Excessive Server Resource Use
Your website’s server is like the engine room of a ship, ensuring everything runs smoothly on deck. However, if the engine starts consuming too much fuel (resources) without any apparent reason, it’s a cause for concern.
Unusual CPU Usage Spikes
Regularly check your server’s CPU usage. If you notice sudden and unexplained spikes, especially during off-peak hours, it could suggest unwanted processes running in the background, such as unauthorised cryptocurrency mining.
Increased Bandwidth Consumption
A sudden surge in bandwidth use, without a correlating increase in genuine visitor traffic, can be indicative of a breach. This could be due to data being syphoned off or other malicious activities.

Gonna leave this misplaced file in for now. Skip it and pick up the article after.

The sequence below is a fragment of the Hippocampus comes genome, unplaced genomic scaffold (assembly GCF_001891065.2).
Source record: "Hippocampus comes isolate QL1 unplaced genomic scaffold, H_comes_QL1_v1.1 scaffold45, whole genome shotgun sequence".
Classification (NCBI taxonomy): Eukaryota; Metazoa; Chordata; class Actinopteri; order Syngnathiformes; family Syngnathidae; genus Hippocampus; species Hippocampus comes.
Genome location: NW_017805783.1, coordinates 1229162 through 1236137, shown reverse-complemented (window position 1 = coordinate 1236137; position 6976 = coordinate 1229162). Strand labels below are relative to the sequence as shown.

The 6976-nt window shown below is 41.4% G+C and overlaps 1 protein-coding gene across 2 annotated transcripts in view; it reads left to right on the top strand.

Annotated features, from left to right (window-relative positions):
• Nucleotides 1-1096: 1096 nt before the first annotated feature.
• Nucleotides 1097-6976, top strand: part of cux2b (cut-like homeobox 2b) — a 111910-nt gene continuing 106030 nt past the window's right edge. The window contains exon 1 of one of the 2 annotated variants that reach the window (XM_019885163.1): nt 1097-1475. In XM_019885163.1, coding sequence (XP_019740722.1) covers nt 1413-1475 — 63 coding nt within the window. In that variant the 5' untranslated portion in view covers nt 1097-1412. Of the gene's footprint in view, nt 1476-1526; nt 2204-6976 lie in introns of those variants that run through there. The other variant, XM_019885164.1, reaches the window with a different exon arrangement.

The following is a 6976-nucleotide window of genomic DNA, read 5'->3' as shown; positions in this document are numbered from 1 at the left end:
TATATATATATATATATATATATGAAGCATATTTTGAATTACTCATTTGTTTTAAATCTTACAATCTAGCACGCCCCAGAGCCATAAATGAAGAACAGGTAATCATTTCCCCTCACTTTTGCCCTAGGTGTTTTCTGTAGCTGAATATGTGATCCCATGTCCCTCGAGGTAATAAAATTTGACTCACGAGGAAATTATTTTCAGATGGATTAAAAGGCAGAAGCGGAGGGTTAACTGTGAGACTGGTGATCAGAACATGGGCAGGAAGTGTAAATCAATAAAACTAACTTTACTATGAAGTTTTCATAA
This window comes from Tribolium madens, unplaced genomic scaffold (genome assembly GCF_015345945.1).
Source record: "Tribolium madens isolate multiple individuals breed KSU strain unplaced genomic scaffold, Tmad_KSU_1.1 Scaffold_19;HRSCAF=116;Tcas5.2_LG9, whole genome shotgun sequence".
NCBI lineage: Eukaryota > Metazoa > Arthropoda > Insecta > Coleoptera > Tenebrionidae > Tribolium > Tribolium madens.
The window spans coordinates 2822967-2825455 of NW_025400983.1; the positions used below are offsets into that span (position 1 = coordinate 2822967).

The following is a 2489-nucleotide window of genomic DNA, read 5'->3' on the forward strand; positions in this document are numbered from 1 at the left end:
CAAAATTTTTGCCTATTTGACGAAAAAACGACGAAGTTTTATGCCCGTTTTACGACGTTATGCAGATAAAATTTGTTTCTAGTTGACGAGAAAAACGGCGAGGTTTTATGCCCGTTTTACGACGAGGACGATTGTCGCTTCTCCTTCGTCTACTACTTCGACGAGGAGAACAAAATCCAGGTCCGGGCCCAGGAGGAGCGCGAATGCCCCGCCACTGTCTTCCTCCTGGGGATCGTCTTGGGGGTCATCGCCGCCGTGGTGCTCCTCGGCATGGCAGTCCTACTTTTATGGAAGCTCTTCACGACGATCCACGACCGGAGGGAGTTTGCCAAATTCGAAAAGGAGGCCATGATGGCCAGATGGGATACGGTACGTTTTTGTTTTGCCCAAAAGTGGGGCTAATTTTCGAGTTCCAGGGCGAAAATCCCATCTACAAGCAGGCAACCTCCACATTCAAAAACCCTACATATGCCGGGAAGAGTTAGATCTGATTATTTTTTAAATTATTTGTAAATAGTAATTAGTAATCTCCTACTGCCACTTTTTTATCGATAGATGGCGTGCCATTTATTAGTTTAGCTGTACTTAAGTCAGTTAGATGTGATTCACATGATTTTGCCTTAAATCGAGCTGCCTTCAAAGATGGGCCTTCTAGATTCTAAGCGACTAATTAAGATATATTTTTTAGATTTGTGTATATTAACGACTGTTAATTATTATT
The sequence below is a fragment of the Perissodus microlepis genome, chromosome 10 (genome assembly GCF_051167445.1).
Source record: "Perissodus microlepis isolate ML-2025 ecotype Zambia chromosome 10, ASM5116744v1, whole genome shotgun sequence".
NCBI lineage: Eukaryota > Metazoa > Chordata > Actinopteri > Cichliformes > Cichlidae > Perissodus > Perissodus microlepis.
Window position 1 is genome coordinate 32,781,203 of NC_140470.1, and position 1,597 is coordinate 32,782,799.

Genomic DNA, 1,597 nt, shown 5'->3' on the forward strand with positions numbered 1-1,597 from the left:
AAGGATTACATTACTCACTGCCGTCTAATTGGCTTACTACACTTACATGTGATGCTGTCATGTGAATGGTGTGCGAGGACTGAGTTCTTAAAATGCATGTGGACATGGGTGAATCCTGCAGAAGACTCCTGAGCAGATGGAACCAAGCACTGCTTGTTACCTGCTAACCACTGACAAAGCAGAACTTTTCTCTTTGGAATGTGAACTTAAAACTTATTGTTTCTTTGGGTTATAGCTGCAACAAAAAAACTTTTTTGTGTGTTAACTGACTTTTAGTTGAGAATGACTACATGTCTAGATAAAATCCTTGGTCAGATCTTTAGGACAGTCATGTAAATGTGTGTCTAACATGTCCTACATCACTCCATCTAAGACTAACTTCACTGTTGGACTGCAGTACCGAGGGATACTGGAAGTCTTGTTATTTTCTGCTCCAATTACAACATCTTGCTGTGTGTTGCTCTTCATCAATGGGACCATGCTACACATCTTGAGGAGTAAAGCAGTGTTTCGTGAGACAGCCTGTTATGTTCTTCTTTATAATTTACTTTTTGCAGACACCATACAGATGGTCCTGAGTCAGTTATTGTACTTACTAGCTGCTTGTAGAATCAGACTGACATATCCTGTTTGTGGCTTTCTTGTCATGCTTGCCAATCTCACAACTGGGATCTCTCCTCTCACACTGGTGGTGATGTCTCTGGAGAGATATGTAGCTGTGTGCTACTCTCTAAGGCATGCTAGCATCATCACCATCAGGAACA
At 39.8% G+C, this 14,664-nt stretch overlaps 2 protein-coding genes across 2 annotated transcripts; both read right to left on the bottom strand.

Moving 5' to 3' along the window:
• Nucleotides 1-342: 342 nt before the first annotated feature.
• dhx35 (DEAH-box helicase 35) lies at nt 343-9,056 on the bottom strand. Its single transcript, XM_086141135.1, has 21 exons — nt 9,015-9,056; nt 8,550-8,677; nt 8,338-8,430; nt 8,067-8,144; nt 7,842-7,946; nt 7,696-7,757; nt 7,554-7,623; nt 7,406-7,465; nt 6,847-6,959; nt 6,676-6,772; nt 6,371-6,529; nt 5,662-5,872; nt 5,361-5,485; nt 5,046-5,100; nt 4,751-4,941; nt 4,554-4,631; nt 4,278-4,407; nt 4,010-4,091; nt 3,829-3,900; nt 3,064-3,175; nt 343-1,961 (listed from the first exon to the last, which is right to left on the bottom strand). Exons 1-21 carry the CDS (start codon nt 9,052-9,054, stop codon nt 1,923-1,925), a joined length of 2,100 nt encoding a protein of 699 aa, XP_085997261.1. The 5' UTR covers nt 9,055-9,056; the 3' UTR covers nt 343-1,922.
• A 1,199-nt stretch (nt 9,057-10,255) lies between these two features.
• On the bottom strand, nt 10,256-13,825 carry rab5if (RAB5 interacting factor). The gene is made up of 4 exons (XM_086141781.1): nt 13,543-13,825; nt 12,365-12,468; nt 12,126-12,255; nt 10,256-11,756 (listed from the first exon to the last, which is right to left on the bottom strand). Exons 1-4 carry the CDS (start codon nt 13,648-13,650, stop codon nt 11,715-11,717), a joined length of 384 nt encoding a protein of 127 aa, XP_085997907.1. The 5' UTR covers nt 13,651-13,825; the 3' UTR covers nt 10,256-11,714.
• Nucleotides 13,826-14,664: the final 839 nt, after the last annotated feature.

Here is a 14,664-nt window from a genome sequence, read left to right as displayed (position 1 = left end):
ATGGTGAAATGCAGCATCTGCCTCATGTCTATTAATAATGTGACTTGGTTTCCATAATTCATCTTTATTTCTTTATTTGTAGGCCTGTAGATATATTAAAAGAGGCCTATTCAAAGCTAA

Storage Space Depletion
If your allocated server storage runs out unexpectedly, it could be because of unwarranted data dumps or files being hosted for malicious purposes. Regularly review your storage use and be wary of unfamiliar files or unusual data accumulation.
Unauthorised Admin Activity
Any unexpected activity displayed on your admin area dashboards should be treated with the utmost seriousness.
Mystery User Accounts
Finding new admin accounts that you didn’t create is a glaring sign that someone else might have access to your website’s backend. Regularly audit user accounts, especially those with administrative privileges.
Unexpected Setting Changes
From changed passwords to altered website settings, any modification that wasn’t initiated by an authorised person is suspicious. Periodically review your website’s configurations to ensure they align with your intentions.